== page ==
Thursday, April 16, 2009

American Red Squirrel

These pictures were taken on April 13th, 2009 in our back yard. They usually have above ground nests and may have 2 or 3 or more nests so that if one becomes threatened they can move their young to another.

Pine Siskin

These pictures were taken on April 13th, 2009 in our back yard. Pine Siskins are very gregarious and will even visit each others nests. Many do not migrate although some do.

Red Breasted Nuthatch

These pictures were taken on April 13th, 2009 in our back yard. In an attempt to keep predators out of their nest, they gather sticky conifer resin or pitch and place it at the entrance of their nest. The male does the outside while the female does the inside, sometimes using a piece of bark as an applicator. To avoid the pitch, the nuthatch dives straight through the hole rather than land on the pitch.

Junco- Dar eyed, slate colored

These pictures were taken on April 13th, 2009 in our back yard.

Canada Goose

These pictures were taken on April 12th, 2009 in our back yard. Although they're quite majestic they have become a nuisance in many urban locations making many park locations almost unusable due to the numerous bird droppings. Some of them don't even migrate anymore if they feel there is sufficient food in their present location.

Black Capped Chickadee

These pictures were taken on April 11th & 13th, 2009 in our back yard. Chickadee's are so friendly that with a bit of work you can train them to take seeds out of you hand. They don't always eat the seeds right away but instead hide them in individual locations for each seed and they have the ability to remember 1,000's of hiding spots.

Red Winged Blackbird - male

This picture was taken on April 13th, 2009 in our back yard. Red Winged Blackbirds are one of the most common birds in North America. In the winter they congregate in the south and seldom do you see males and females together. At night they roost in a common area and there may be millions in the one location. Two years ago, I saw a flock of mainly male Red Winged Blackbirds that took more than 30 minutes for the flock to pass. In summer, the male is very protective of his area and may mate with as many as 15 females.

Sunday, April 12, 2009

Canada Goose mating

These pictures were taken on April 9th, 2009 in our back yard. They show the mating ritual that Canada Geese do when they mate. It starts with one or both of them dunking their heads in the water as shown in the first six pictures until the male finally mounts her. The male grabs the female by the feathers on the back of the head and the female is temporarily submerged. Once they've mated their heads point straight up in celebration and the male starts wildly honking telling the world how good it feels. The ritual continues with first, the female doing another series of head dunks and then spreading her wings wide and flapping them. Then the male does the same ritual of head dunking and wing flapping. All these pictures are in the order they were taken.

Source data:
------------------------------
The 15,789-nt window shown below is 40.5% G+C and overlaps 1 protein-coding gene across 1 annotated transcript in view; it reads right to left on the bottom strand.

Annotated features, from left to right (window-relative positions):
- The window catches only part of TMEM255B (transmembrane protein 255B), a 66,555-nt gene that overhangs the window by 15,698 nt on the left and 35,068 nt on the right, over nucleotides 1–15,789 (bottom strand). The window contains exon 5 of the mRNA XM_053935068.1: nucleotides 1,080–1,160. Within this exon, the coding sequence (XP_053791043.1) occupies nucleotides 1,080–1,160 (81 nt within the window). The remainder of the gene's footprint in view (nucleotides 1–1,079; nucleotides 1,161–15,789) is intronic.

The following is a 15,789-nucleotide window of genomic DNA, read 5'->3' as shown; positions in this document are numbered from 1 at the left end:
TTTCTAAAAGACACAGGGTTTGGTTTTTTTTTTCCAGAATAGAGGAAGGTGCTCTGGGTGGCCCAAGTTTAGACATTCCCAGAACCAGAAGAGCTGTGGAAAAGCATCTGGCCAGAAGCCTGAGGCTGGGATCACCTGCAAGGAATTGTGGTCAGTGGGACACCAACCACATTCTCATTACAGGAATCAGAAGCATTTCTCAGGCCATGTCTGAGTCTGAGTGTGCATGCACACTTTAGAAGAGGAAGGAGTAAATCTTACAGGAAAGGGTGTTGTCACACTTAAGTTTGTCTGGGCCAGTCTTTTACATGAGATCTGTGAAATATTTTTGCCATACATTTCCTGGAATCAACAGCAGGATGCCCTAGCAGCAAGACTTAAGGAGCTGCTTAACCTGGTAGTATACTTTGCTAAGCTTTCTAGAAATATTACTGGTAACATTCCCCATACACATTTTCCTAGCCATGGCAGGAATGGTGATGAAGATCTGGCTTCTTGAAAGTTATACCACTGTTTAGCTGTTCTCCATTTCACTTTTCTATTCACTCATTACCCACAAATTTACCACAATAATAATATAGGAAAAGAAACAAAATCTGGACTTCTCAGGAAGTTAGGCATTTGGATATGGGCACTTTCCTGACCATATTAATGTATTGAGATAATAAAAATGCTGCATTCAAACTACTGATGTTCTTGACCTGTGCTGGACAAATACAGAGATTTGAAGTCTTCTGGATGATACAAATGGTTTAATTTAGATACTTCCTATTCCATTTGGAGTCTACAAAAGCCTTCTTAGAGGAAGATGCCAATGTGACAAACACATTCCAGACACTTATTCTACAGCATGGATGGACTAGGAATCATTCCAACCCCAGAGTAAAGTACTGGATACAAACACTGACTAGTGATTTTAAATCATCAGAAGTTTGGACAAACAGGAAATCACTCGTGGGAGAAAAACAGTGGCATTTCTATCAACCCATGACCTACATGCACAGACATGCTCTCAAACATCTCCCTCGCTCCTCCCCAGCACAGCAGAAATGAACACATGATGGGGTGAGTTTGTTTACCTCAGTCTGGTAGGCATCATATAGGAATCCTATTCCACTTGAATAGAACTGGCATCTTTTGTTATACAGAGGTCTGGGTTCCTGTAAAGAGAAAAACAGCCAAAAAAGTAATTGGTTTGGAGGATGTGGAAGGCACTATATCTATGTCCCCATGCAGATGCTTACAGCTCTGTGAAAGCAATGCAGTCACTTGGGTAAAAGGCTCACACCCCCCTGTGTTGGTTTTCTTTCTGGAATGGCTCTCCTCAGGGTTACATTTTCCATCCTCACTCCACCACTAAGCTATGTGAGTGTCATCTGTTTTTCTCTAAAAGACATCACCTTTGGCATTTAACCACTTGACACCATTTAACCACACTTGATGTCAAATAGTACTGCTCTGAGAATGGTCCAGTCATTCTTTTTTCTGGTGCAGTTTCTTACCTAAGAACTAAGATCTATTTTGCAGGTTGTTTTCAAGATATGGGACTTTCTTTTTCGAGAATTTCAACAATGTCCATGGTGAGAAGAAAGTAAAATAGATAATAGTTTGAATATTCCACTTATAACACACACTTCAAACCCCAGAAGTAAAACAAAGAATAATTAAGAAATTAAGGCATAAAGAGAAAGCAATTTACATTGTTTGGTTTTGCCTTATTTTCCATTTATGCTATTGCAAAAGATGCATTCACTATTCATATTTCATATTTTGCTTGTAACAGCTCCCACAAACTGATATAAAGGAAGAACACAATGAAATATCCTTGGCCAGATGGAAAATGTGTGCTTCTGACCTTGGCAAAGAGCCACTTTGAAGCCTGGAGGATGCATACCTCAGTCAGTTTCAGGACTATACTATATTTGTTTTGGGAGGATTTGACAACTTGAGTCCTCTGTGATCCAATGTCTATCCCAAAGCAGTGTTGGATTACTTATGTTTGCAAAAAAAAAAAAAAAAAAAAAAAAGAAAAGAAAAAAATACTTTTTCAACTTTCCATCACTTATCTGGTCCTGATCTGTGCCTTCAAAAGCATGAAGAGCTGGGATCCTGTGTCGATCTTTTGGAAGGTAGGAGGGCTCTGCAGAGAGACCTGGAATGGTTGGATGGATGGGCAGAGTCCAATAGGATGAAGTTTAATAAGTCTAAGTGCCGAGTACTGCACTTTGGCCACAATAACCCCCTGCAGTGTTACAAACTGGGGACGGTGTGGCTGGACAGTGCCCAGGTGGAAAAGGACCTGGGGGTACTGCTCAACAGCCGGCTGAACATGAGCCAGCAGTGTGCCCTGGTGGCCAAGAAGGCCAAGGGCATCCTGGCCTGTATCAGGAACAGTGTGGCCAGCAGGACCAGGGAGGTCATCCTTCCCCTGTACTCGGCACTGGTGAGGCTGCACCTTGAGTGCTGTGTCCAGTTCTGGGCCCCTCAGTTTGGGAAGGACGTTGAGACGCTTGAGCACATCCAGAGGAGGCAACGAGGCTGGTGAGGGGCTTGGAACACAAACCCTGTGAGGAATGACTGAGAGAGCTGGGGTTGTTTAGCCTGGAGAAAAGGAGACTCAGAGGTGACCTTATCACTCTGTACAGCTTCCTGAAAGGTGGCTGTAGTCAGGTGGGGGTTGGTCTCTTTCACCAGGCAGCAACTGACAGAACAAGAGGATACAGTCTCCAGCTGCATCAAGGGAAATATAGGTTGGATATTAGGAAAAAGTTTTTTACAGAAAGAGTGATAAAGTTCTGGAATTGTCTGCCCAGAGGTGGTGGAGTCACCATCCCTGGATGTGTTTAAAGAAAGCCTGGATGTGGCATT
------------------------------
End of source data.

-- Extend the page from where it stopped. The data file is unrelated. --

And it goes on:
Tuesday, April 07, 2009

Common Merganser - male

These pictures were taken on April 5th, 2009 in lake Huron, near our home. They are a large diving duck common in the northern hemisphere eating mainly fish. Young leave the nest when they are about 24 hours old. They forage for themselves, eating small aquatic insects for the first 12 days or so and then switch over to small fish. They are such good fishermen that gulls and even Bald Eagles will try to steal their fish when they surface. I wasn't lucky enough to get a good shot of a female on this photoshoot, but stay tuned, I'll get one shortly.

Mallard Duck

These pictures were taken on April 5th, 2009 on Lake Huron, not far from our home. Mallards are the most common and recognizable duck in North America and most domestic ducks, except the Muscovy originate from the Mallard. They are normally monogamous and perform a ritual prior to mating. Occassionally several males will gang up on one female, but will not perform the normal ritual prior to mating.

Bufflehead Duck

These pictures were taken on April 5th, 2009 on Lake Huron near our home. Bufflehead ducks are normally monogamus, staying with the same mate for years. They normally nest in holes in trees created by Northern Flickers or Pileated Woodpeckers. They are the smallest diving duck in North America. The male is the more colorful guy whereas the second picture from the top is a juvenile male. The last picture is a female.